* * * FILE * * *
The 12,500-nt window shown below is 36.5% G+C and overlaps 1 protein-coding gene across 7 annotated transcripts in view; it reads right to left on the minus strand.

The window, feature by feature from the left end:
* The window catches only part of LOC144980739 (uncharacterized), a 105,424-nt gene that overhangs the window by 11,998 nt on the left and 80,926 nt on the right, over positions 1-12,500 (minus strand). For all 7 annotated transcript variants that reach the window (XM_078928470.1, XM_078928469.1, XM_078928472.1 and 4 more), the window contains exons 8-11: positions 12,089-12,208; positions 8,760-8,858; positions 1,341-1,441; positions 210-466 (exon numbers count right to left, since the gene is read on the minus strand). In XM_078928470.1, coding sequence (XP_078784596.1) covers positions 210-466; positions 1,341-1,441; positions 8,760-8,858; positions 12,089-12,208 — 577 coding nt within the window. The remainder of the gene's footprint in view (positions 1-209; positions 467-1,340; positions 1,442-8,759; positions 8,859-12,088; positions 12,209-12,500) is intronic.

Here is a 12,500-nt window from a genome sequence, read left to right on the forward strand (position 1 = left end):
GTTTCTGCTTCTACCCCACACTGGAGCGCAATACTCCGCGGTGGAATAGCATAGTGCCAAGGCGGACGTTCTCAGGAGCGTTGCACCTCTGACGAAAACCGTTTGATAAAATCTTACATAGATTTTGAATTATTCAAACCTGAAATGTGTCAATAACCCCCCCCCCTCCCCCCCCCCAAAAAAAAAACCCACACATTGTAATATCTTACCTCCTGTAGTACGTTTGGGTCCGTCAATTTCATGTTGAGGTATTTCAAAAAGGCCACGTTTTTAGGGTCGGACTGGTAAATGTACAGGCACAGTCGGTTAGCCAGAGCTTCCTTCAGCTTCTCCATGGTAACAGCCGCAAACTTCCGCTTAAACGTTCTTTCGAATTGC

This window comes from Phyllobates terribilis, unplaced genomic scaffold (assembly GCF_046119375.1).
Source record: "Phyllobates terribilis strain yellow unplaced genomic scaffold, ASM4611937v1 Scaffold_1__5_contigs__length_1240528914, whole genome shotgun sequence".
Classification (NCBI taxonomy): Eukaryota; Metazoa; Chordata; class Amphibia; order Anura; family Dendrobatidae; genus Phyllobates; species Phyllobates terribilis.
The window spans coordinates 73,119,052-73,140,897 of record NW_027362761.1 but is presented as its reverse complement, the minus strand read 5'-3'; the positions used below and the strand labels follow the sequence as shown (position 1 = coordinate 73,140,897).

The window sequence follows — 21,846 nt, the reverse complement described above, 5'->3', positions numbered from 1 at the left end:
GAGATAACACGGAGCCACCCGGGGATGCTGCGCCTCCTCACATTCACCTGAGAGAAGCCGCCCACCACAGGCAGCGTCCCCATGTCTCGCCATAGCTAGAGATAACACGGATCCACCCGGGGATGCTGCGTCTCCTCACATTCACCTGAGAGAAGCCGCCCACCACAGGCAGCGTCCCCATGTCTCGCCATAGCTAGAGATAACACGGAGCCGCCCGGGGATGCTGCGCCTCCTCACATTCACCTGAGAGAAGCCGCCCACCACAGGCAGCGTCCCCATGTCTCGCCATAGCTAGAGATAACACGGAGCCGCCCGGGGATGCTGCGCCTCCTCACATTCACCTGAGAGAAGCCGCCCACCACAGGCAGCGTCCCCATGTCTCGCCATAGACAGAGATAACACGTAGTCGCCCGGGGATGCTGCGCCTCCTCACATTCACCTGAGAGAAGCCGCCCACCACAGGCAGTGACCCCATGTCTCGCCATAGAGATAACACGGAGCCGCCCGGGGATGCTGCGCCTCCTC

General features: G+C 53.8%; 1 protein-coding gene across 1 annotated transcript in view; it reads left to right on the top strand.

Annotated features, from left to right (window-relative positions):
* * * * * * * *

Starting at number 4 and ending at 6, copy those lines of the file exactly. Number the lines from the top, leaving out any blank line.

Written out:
Here is a 12,500-nt window from a genome sequence, read left to right on the forward strand (position 1 = left end):
GTTTCTGCTTCTACCCCACACTGGAGCGCAATACTCCGCGGTGGAATAGCATAGTGCCAAGGCGGACGTTCTCAGGAGCGTTGCACCTCTGACGAAAACCGTTTGATAAAATCTTACATAGATTTTGAATTATTCAAACCTGAAATGTGTCAATAACCCCCCCCCCTCCCCCCCCCCAAAAAAAAAACCCACACATTGTAATATCTTACCTCCTGTAGTACGTTTGGGTCCGTCAATTTCATGTTGAGGTATTTCAAAAAGGCCACGTTTTTAGGGTCGGACTGGTAAATGTACAGGCACAGTCGGTTAGCCAGAGCTTCCTTCAGCTTCTCCATGGTAACAGCCGCAAACTTCCGCTTAAACGTTCTTTCGAATTGC

This window comes from Phyllobates terribilis, unplaced genomic scaffold (assembly GCF_046119375.1).